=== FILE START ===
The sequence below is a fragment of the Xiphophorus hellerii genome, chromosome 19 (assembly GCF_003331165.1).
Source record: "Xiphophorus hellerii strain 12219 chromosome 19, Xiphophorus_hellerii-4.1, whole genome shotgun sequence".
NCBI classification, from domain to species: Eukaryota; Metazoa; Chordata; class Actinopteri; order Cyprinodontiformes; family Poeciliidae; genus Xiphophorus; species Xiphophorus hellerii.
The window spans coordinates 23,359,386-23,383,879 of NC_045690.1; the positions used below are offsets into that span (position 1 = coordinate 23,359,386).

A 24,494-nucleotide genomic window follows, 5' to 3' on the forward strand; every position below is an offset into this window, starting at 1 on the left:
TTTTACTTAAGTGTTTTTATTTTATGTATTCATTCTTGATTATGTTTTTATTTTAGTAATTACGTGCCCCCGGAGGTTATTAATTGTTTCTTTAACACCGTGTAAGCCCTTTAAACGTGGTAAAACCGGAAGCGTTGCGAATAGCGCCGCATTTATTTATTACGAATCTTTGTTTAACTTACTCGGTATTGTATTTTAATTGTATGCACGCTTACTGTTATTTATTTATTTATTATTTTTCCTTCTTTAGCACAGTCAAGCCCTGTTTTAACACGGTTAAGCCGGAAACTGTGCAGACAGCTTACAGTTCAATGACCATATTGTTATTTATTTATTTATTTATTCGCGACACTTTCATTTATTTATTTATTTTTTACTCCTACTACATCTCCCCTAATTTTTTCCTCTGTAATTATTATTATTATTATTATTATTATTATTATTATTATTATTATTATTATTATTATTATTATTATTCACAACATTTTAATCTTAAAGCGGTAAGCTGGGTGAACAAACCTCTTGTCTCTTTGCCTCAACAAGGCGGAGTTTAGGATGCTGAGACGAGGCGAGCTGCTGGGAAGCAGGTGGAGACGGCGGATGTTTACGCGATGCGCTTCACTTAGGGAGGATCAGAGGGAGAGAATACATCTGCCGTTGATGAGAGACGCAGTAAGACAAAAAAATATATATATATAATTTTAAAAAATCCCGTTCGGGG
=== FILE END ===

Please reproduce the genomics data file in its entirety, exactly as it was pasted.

The sequence below is a fragment of the Xiphophorus hellerii genome, chromosome 19 (assembly GCF_003331165.1).
Source record: "Xiphophorus hellerii strain 12219 chromosome 19, Xiphophorus_hellerii-4.1, whole genome shotgun sequence".
NCBI classification, from domain to species: Eukaryota; Metazoa; Chordata; class Actinopteri; order Cyprinodontiformes; family Poeciliidae; genus Xiphophorus; species Xiphophorus hellerii.
The window spans coordinates 23,359,386-23,383,879 of NC_045690.1; the positions used below are offsets into that span (position 1 = coordinate 23,359,386).

A 24,494-nucleotide genomic window follows, 5' to 3' on the forward strand; every position below is an offset into this window, starting at 1 on the left:
TTTTACTTAAGTGTTTTTATTTTATGTATTCATTCTTGATTATGTTTTTATTTTAGTAATTACGTGCCCCCGGAGGTTATTAATTGTTTCTTTAACACCGTGTAAGCCCTTTAAACGTGGTAAAACCGGAAGCGTTGCGAATAGCGCCGCATTTATTTATTACGAATCTTTGTTTAACTTACTCGGTATTGTATTTTAATTGTATGCACGCTTACTGTTATTTATTTATTTATTATTTTTCCTTCTTTAGCACAGTCAAGCCCTGTTTTAACACGGTTAAGCCGGAAACTGTGCAGACAGCTTACAGTTCAATGACCATATTGTTATTTATTTATTTATTTATTCGCGACACTTTCATTTATTTATTTATTTTTTACTCCTACTACATCTCCCCTAATTTTTTCCTCTGTAATTATTATTATTATTATTATTATTATTATTATTATTATTATTATTATTATTATTATTATTATTATTCACAACATTTTAATCTTAAAGCGGTAAGCTGGGTGAACAAACCTCTTGTCTCTTTGCCTCAACAAGGCGGAGTTTAGGATGCTGAGACGAGGCGAGCTGCTGGGAAGCAGGTGGAGACGGCGGATGTTTACGCGATGCGCTTCACTTAGGGAGGATCAGAGGGAGAGAATACATCTGCCGTTGATGAGAGACGCAGTAAGACAAAAAAATATATATATATAATTTTAAAAAATCCCGTTCGGGG